Read Psalm 80
Featured Verse: Psalm 80:19
“Restore us, O LORD God Almighty;make your face shine upon us,that we may be saved.”
How do you pray for a once-godly nation that is now suffering the just punishment for rebellion? You do what the psalmist did: Boldly, persistently and unashamedly pray for restoration!
Three times the psalmist made the exact same appeal for the restoration of Israel—Psalm 80:3,7,19. Each appeal is more intense than the previous, building to this crescendo of importunity in the final verse. He even sneaks in another plea for revival in the penultimate verse—Psalm 80:18. This guy is bent on national renewal in Israel through a spiritual awakening!
What is interesting about Psalm 80—which you would agree is especially applicable for America right now—is that this desperate cry for restoration came during a time when the Almighty had removed his blessing because of the nation’s persistent rebellion. It was most likely written at the tail end of the Northern Kingdom’s rebellious run as a nation, and they were suffering the harsh reality of life without the protective hand of God—deservedly so!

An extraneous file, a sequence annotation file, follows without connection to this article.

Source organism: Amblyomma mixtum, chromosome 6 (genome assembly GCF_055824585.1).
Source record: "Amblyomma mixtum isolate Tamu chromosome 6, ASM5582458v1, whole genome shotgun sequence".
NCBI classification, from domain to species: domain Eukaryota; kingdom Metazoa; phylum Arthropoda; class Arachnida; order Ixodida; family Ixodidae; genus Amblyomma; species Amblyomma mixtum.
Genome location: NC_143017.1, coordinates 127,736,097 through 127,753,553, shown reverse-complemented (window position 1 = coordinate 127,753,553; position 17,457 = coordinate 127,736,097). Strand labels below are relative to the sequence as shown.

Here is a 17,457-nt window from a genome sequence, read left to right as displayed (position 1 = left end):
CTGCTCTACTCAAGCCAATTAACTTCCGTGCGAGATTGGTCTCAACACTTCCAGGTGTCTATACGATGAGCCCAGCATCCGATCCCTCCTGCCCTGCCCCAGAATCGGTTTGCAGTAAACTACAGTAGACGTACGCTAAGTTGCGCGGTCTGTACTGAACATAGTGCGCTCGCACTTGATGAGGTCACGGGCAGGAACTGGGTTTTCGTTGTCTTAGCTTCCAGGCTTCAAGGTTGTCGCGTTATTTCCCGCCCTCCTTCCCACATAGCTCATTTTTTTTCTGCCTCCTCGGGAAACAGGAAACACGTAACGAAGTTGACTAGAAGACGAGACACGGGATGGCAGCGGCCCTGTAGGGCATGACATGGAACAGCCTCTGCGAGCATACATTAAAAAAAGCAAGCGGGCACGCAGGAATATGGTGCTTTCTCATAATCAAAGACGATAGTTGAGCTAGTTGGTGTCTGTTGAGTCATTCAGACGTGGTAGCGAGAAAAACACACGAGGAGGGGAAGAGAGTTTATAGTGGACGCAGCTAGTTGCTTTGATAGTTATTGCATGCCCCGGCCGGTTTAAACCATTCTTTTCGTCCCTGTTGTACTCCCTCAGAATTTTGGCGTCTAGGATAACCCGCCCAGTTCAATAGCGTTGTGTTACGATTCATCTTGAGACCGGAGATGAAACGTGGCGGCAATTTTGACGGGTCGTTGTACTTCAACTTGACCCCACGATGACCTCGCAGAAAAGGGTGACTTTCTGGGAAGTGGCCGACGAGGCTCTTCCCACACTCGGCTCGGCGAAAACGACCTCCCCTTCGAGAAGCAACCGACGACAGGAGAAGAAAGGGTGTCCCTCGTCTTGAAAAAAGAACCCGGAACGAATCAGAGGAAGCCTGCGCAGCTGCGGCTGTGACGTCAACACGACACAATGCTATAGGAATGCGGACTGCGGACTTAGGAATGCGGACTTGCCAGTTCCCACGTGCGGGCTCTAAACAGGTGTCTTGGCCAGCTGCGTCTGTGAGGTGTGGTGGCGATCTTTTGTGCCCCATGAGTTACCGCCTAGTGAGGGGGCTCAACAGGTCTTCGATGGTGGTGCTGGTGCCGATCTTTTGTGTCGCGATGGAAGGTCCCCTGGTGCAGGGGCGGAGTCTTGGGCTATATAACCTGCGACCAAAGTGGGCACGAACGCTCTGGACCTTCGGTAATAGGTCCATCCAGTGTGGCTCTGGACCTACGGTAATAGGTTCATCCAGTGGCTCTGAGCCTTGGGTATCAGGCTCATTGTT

How like America! We, too, have strayed from our once declared dependence upon the Almighty’s protective hand. We have abandoned the collective sense of our national raison d’être: To serve God’s purposes in the earth. Our belief that American exceptionalism results only from Divine Sovereignty has been severely damaged, perhaps without remedy. We have traveled so far down the road of spiritual rebellion that God will have to apologize to Sodom and Gomorah if he withholds punishment on this nation much longer. That is really what we deserve.
But in reality, isn’t what was true of Israel, and what is true of America, true of you and me, too? At the end of the day, aren’t we all undeserving of anything but God’s judgment? Yet what is even more interesting about Psalm 80 is that the appeal for restoration is not based on the worthiness of Israel, it is rather rooted in the immutable character of God—who is gracious, compassionate, slow to anger, abounding in love and delights to show mercy rather than send calamity! (Psalm 103:8-14, Joel 2:13, Micah 7:18)
God has been very clear that consequences will follow sin; the law of sowing and reaping is unmistakably clear in Scripture. Yet the psalmist, along with other Biblical writers, often placed their hope in the mercy of God—and prayed like crazy for a crop failure.
I think it’s okay to pray for a crop failure. In fact, I would even say it’s wise to pray that way. Why? God may just substitute his mercy for discipline. The Message translation says of God in Micah 7:18,
“Mercy is your specialty.”
Since mercy and grace are what makes God, God, why not tap into them and pray for the restoration of a once mighty nation—and perhaps, a once blessed life!